Jorge Ramirez-Lopez

Society of Fellows

Jorge Ramírez-López is a postdoctoral fellow in the Society of Fellows and the Department of Latin American, Latino, and Caribbean Studies (LALACS). He is an interdisciplinary historian with an emphasis on social movements, race and indigeneity, labor, and migration between the United States and Mexico. His work is situated within the fields of Chicanx/Latinx history, Native American and Indigenous Studies, the American West, and Immigration Studies. He is currently working on a book manuscript examining the lives of Indigenous migrants from southern Mexico in the late twentieth century. He argues that we cannot understand the history of racial capitalism and labor in the American West, specifically the post-1968 period, without understanding the Indigenous people from Oaxaca, who were a significant workforce at this moment, and the transnational forces that recruited them. Inspired by his training in the Black Radical Tradition and the everyday efforts of Indigenous people from Oaxaca, the book illuminates how Indigenous migrants transformed their world in the regions of what became the US/Mexican Pacific Coast through their communal efforts. His book builds from his dissertation, which received the 2022 W. Turrentine Jackson Dissertation Award from the Pacific Coast Branch of the American Historical Association (AHA), the 2022 Latinx Studies Section Dissertation Award from the Latin American Studies Association (LASA), and an honorable mention for the LASA/Oxfam America 2022 Martin Dissertation Award.

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Raven 204
HB 6026


  • Ph.D., University of California, San Diego B.A., University of California, Santa Barbara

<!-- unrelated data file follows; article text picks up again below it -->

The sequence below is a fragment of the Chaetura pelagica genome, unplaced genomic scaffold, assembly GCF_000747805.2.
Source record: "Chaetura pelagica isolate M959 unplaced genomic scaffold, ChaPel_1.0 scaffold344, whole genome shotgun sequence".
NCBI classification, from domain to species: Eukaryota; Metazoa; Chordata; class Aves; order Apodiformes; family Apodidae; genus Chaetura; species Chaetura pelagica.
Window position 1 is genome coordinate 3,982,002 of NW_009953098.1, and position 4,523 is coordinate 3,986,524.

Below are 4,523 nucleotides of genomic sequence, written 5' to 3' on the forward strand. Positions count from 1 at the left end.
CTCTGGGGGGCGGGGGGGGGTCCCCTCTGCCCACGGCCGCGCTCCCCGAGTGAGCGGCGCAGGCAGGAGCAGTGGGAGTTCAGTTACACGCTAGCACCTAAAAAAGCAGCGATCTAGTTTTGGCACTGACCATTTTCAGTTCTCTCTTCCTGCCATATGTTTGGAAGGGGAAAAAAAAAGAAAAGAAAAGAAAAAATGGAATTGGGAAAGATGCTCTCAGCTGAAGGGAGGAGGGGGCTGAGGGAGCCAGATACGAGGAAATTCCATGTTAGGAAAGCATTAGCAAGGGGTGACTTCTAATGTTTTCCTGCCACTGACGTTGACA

• M.A., University of California, San Diego
  • B.A., University of California, Santa Barbara

Selected Publications

  • "Indigenous Migrant Farmworkers, Race, and Resistance in the US/Mexico Borderlands."(Article Under Review)

    What Indigenous Oaxacan Migration Can Teach Us About Chicanx/Latinx History and SocialMovements." (In-Progress)

    "Epilogue: Indigenous Mexican Migrants and Social Movements," in Seth Holmes, Fresh Fruit,Broken Bodies (Revised Edition): Migrant Farmworkers in the United States (University of California Press, 2023). Co-authored with Seth Holmes. (In-Progress)

    "Indigenous Harvest in Oaxacalifornia," co-authored with Xóchitl Flores-Marcial in CarissaGarcia and Yenedit Mendez, eds, Boom Oaxaca: Conversaciones de Campo a Campo (The Press at California State University Fresno, 2022).

    Review of An Anthropology of Marxism (University of North Carolina Press, 2019) by Cedric J.Robinson, The National Review of Black Politics 1, No. 1 (January 2020): 165-167.

    Review of The Injustice Never Leaves You: Anti-Mexican Violence in Texas (Harvard University Press, 2018) by Monica M. Martinez, Kalfou: A Journal of Comparative and Relational Ethnic Studies 6, No. 2 (Fall 2019): 298-303.

    "Archives of Indigenous Self-Activity: Capitalism, Violence, and Indigeneity in the Americas," in Radical History Review, Special Issue on Militarism and Capitalism 133 (January 2019): 149-162.

    "In Memoriam: Cedric Robinson, Modest Audacity, and the Black Radical Tradition," co-authored with Jonathan D. Gomez and Ismael F. Illescas, in Kalfou: A Journal of Comparative and Relational Ethnic Studies 3, No. 2 (Fall 2016): 288-297.


Selected Works & Activities

Dissertation: "Indigenous Worldmaking in a World of Crisis: Race and the Making of the Migrant Circuit between Southern Mexico and the US/Mexican Pacific Coast, 1968-1994"